• What does this facility cost SA?
        • Global Development Group is not a Christian organisation, and would not be allowed to spread the Gospel via such projects anyway. The work therefore does not appear to be in the spirit of SAUP’s objects [Governing document, ACNC Register].

Is their online giving secure?

  • PayPal is used, so yes.

What choices do you have in how your online donation is used?

  • The form for a donation via PayPal invites you to “enter name of missionary or project)”, but the names of these missionaries and projects are not given on the website.

Where were your (net) donations sent?

  • Apart from the money declared in the AIS 2017, $7K to ‘Workers Support’, and therefore most likely going to India, there are two other expenses that indicate money sent overseas: ‘Manila Team’ and ‘Alongsiders International’.
    • No further information is disclosed.
    • The Indian Government requires all foreign contributions to be reported, but without the name of the recipient, we can’t check.

Is their reporting up-to-date?

  • Yes (on the last day, seven months after their year-end, and at the same time as last year).
    • But if you are considering a large donation, I would ask for more up-to-date financial information – the accounts are for a year end that is now over 10 months ago.

Does their reporting comply with the regulator’s requirements?

  • AIS 2017: No
    • ‘Grants and donations made for use outside Australia’ omits two expenses that appear to be transfers to overseas recipients.
    • With an online invitation to give, ‘No’ is not correct as the answer to ‘intend to fundraise’.
    • No outcomes are reported.
  • Financial Report 2017: Yes
    • But only because, due to SAUP’s size, no Financial Report is required.
    • It has chosen to lodge one voluntarily, but the ACNC does not require such reports to comply with its requirements.
    • SAUP is a member of Missions Interlink, and one of their requirements is that members ‘have available for its members and supporters a clear and appropriate financial statement which has been approved by its auditor [Standards Statement, 4.1].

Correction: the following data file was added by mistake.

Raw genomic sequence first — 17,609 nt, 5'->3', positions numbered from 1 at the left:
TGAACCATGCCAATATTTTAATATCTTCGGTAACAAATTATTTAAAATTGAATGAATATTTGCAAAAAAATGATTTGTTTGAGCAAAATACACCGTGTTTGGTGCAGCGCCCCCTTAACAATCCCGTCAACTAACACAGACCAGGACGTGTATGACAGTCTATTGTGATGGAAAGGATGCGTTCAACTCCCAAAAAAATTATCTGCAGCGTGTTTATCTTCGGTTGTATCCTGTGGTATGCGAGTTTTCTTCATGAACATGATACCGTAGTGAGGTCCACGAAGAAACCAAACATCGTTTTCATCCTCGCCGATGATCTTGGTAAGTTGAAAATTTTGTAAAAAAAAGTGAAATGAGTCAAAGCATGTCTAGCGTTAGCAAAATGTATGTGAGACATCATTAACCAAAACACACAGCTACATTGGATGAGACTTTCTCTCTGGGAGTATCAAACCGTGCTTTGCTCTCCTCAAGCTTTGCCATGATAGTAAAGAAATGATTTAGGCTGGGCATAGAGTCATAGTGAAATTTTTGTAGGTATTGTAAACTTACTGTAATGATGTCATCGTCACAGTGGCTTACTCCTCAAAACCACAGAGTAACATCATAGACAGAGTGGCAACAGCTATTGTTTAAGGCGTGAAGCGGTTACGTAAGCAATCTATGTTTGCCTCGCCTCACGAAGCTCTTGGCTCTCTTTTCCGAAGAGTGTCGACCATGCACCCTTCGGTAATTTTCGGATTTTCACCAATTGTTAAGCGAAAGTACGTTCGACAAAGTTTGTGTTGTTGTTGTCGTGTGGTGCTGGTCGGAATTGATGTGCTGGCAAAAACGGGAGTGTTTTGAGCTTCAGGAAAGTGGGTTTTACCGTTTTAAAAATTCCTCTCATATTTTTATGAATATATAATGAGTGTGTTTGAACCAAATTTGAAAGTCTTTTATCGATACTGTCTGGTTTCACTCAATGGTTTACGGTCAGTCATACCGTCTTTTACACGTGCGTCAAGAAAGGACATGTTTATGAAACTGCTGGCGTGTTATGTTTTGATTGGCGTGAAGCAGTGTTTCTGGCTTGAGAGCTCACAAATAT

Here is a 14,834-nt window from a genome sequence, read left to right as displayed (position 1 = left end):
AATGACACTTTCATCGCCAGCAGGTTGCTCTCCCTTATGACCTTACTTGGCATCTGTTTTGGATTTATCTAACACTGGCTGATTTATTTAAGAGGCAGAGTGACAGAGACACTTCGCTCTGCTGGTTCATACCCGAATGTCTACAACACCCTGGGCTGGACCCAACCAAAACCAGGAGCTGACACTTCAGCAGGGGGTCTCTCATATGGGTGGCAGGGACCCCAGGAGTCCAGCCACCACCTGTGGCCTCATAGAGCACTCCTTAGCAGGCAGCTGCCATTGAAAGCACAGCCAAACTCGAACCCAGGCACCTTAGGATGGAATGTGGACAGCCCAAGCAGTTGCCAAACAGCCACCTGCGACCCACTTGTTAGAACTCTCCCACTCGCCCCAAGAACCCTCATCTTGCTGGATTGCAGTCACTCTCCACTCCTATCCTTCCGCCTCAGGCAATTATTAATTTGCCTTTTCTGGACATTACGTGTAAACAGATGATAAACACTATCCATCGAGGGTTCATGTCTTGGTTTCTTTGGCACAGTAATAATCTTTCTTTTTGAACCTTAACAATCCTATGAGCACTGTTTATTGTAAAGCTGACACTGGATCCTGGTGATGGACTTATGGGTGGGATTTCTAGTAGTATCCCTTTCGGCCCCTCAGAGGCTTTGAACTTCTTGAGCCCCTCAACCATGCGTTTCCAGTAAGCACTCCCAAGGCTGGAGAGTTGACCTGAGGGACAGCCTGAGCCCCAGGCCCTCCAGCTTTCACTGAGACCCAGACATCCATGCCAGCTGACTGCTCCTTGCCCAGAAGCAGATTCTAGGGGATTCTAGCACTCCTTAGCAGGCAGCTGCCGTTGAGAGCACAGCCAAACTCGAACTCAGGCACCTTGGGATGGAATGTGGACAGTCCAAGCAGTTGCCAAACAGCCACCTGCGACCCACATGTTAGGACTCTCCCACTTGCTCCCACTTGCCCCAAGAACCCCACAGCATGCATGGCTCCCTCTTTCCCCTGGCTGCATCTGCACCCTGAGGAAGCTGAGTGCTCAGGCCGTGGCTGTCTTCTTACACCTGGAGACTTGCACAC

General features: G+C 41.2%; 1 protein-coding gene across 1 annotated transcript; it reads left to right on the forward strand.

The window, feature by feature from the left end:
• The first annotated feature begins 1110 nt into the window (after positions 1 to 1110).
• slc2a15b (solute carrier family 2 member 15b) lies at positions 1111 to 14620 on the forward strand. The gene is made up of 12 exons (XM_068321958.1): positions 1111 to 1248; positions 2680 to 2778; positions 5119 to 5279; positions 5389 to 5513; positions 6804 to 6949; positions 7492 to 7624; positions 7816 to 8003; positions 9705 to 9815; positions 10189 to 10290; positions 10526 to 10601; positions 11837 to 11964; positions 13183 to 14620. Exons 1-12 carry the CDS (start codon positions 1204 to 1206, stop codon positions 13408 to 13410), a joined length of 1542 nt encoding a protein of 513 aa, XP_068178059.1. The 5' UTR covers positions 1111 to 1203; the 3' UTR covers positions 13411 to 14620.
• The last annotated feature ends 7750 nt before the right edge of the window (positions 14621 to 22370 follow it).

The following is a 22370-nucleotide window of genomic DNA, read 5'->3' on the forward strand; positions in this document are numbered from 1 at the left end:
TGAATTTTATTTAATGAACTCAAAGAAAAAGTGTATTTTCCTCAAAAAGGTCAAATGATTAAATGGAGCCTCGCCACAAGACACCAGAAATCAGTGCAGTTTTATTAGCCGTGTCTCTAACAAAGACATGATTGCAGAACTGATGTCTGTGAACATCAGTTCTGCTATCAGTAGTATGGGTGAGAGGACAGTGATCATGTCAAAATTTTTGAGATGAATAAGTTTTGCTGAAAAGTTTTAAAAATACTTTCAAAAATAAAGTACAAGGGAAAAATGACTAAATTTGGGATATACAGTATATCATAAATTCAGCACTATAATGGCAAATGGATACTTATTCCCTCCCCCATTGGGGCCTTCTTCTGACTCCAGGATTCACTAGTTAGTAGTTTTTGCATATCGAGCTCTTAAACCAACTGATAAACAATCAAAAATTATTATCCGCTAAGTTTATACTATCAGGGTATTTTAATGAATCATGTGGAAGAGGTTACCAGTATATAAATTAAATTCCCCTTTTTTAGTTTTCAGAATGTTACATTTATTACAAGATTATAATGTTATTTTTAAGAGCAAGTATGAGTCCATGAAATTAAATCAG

• Although SAUP’s Report was ‘approved by its auditor’ it shouldn’t have been:
      • Two of the four required financial statements are missing.
      • The two statements that are included do not comply with the Accounting Standards.
      • The Notes are deficient.
      • The auditor’s details appear on the cover of the Report. Did he prepare the Report as well as act as auditor?

What financial situation was shown in that Report?

  • No comment

What did the auditor say about the last financial statements?

If a charity, is their information on the ACNC Register correct/complete?

  • No
    • The website address is for the site that covers all the offices of the network worldwide.
    • ‘Date Established’ and ‘Who the Charity Benefits’ are blank.

Who are the people controlling the organisation?

  • The directors are not mentioned on the website. From the ACNC Register they are:
    • Jon Eastgate
    • Nathan Elmes
    • Kelly Otto
    • Ralph Reilly
    • The board is accountable to the members. The number of members is not disclosed.

To whom is SAUP accountable?

  • As a charity, to the ACNC.
  • And to the Queensland regulator of incorporated associations.
  • Although it is an Australian association, another body, the ‘International Leadership Team (undefined), has the power to admit and the power to remove members [the constitution].
  • The page for Australia on the website claims membership of Missions Interlink. Confirmed.
    • For one view on the strength of this accountability, see the section Activities in this review.

 

 

  1. “Good living and social concern are important [to the cause of evangelism], but they are not uniquely Christian graces…I’ve met a lot of fine Hindus, Muslims and atheists. Just living the life is not going to bring someone to Christ. There is much more to it than that. We must help people, certainly, but we must also share with them why we are motivated to do so. We must stand against injustice, poverty and need, but we must at the same time point to the One who brings justice and who can meet the deepest need. Until they know our reasons, how can they come to know our Lord?” [Dan Armstrong, the Fifth Gospel: The Gospel According to You, Anzea Books, pp. 13-14]